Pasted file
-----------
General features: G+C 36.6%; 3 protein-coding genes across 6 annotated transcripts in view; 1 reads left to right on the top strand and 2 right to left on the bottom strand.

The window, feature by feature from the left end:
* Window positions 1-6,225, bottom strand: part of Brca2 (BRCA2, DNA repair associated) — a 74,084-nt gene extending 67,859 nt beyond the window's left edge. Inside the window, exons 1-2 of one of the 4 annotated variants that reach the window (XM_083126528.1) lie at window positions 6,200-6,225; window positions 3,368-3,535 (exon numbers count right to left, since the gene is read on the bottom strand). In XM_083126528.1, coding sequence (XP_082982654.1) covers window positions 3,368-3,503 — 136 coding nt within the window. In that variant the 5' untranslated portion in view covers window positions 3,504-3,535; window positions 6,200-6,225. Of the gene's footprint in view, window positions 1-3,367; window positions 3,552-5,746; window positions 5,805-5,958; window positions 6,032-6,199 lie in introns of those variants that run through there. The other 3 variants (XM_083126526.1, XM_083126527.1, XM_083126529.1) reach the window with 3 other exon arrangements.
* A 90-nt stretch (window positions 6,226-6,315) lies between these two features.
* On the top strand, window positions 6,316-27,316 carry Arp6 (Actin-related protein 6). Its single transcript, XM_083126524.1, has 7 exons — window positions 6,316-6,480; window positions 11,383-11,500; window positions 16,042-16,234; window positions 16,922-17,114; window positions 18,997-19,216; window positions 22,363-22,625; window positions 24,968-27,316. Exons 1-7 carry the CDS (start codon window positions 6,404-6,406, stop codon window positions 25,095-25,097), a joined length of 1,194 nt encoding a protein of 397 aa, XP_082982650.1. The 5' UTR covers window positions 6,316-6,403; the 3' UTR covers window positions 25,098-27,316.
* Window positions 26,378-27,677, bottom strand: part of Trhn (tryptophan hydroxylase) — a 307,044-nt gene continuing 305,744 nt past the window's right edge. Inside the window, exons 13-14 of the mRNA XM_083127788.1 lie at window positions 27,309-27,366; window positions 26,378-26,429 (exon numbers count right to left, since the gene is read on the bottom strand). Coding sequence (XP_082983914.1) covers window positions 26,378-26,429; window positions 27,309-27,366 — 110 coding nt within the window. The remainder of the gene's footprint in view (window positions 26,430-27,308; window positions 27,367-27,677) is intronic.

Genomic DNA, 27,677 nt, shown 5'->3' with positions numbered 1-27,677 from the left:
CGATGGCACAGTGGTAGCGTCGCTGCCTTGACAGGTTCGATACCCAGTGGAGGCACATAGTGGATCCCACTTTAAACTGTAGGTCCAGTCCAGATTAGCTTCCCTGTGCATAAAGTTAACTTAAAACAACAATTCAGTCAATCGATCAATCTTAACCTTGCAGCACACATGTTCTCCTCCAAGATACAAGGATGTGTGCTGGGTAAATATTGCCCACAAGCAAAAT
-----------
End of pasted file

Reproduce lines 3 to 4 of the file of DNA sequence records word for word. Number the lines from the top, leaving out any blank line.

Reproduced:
* Window positions 1-6,225, bottom strand: part of Brca2 (BRCA2, DNA repair associated) — a 74,084-nt gene extending 67,859 nt beyond the window's left edge. Inside the window, exons 1-2 of one of the 4 annotated variants that reach the window (XM_083126528.1) lie at window positions 6,200-6,225; window positions 3,368-3,535 (exon numbers count right to left, since the gene is read on the bottom strand). In XM_083126528.1, coding sequence (XP_082982654.1) covers window positions 3,368-3,503 — 136 coding nt within the window. In that variant the 5' untranslated portion in view covers window positions 3,504-3,535; window positions 6,200-6,225. Of the gene's footprint in view, window positions 1-3,367; window positions 3,552-5,746; window positions 5,805-5,958; window positions 6,032-6,199 lie in introns of those variants that run through there. The other 3 variants (XM_083126526.1, XM_083126527.1, XM_083126529.1) reach the window with 3 other exon arrangements.
* A 90-nt stretch (window positions 6,226-6,315) lies between these two features.